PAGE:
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between ADCs but conform to consensus guidelines. Results were entered into the NACC database using a standardized NACC form. Presence of CAA was detected using amyloid stains (e.g. Congo red, thioflavin-S, or Aβ immunostaining) as determined by each ADC’s protocol. CAA was graded semi-quantitatively as none, mild, moderate, or severe. As per NACC coding guidelines, severity was based on the neuropathologist’s “estimate of overall severity rather than an individual vessel”. For analytic purposes, CAA was also categorized as present (any severity CAA) vs. absent (no CAA) to reduce potential heterogeneity in severity scoring.

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Aβ plaque frequency was assessed by Consortium to Establish a Registry for Alzheimer’s Disease (CERAD) stages of diffuse and neuritic plaque densities (frequent, moderate, sparse, or none) (Mirra et al., 1991). Neurofibrillary degeneration was assessed by categorical Braak staging (Stages 0, I/II, III/IV, V, VI) (Braak et al., 2006). For the purpose of plotting trend by age, ADNC was also categorized in this study by severity as: High ADNC (Braak stages V/VI + frequent neuritic plaques); Low to Intermediate ADNC (Braak stages 0-IV + frequent neuritic plaques, OR Braak stage 0-VI + moderate or sparse neuritic plaques, OR Braak stages I-VI + no neuritic plaques); or No ADNC (No neuritic plaques, no neurofibrillary tangles). The new NIA-AA criteria additionally includes Thal phases for Aβ plaques (Thal et al., 2002), however, this staging was not available for the subjects in this retrospective analysis. Thus, our operationalization of ADNC overlaps but does not correspond exactly to ADNC levels as defined by new NIA-AA criteria (Hyman et al., 2012; Montine et al., 2012). In contrasting severity of CAA and ADNC, this study focused on the co-occurrence of vascular Aβ deposits (CAA) with neuritic plaques since they may share pathogenic processes (Biffi and Greenberg, 2011; Viswanathan and Greenberg, 2011). Subjects with no/spare neuritic plaques were considered to have minimal amyloid plaques. Diffuse plaques, which are defined as “plaques with non-compact amyloid and no apparent dystrophic neurites” were additionally considered in sensitivity analyses to account for other types of amyloid plaques.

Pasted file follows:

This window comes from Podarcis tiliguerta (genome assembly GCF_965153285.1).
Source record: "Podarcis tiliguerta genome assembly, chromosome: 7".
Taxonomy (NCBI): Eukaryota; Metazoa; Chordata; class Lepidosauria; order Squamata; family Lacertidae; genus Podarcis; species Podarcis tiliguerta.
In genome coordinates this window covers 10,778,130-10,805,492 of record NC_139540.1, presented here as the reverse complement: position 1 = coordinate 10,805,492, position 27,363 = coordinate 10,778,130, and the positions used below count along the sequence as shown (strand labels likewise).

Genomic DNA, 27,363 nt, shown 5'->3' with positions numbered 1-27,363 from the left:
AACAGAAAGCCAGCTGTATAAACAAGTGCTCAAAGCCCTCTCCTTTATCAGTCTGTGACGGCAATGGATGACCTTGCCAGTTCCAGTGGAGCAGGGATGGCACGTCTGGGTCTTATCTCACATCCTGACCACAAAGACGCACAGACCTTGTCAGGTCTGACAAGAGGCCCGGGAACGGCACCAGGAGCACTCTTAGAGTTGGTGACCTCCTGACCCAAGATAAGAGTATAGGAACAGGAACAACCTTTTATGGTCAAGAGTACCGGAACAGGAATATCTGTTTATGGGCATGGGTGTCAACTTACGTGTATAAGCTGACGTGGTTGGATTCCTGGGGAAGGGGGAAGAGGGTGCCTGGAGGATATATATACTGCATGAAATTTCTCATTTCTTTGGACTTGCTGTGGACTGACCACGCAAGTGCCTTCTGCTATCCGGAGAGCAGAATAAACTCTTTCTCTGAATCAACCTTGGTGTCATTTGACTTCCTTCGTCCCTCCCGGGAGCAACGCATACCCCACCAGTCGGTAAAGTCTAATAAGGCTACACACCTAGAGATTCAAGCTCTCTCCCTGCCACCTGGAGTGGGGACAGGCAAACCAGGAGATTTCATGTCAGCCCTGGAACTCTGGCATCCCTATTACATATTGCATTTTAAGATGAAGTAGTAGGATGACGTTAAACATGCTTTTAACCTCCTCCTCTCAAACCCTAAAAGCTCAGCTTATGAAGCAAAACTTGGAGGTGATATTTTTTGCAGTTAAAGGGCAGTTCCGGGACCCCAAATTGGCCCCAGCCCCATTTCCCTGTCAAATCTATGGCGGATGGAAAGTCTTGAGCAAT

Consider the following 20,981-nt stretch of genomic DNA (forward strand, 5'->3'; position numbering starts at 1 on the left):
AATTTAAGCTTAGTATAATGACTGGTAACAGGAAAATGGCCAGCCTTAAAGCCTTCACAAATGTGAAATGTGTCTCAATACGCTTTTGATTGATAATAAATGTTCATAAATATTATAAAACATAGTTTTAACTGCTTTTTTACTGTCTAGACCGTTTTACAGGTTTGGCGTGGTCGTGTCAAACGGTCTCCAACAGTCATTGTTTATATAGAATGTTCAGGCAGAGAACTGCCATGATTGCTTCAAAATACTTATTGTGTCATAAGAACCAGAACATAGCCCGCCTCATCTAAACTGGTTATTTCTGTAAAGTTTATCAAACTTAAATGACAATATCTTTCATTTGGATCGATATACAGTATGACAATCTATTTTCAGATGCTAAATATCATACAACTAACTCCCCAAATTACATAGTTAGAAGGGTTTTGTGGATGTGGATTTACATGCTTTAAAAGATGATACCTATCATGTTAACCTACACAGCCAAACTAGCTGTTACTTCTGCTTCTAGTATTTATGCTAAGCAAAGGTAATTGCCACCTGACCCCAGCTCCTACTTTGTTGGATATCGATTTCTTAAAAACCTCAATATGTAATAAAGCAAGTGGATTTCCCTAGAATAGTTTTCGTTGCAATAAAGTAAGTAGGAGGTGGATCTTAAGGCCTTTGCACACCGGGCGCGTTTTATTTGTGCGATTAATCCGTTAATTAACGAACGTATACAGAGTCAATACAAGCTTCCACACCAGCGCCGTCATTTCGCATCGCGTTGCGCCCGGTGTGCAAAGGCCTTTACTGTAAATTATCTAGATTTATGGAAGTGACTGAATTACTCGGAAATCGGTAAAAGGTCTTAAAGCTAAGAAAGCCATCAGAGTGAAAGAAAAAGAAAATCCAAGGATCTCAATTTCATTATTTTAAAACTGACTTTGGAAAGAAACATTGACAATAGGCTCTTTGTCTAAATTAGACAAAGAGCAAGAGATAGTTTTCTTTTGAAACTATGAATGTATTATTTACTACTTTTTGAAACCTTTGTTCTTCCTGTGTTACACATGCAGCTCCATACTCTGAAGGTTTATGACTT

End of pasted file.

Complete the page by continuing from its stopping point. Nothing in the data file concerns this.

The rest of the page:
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In addition, presence of other pathologies were documented. Hemorrhages, gross infarcts (larger artery and lacunar), microinfarcts, and subcortical arteriosclerotic leukoencephalopathy were noted as present or absent if assessed. Hemorrhages included any cerebral hemorrhages, regardless of size. Large artery infarcts was defined according to NACC coding guide as an infarct of any histologic age “larger than 1 cm in diameter in the distribution of large and medium meningocerebral vessels.” Lacunes were defined as one or more “cystic/old infarcts or hemorrhages 1-cm or less in diameter that are usually grossly identified and in the distribution of small parenchymal vessels.” Microinfarcts were defined as infarcts detected microscopically and not grossly visible regardless of histologic age. The presence of any cortical microinfarcts (yes or no) was recorded. Arteriolosclerosis was recorded as none, mild, moderate, or severe. Medial temporal lobar sclerosis, including hippocampal sclerosis was also noted as present or absent if assessed. Lewy bodies were categorized as none, brainstem predominant, limbic (transitional), and neocortical (diffuse) (McKeith et al., 2005). 2.2.2. Clinical Characteristics—Demographic information assessed in both the MDS and UDS included: sex, race/ethnicity, highest level of education achieved. Health history Neurobiol Aging. Author manuscript; available in PMC 2016 October 01.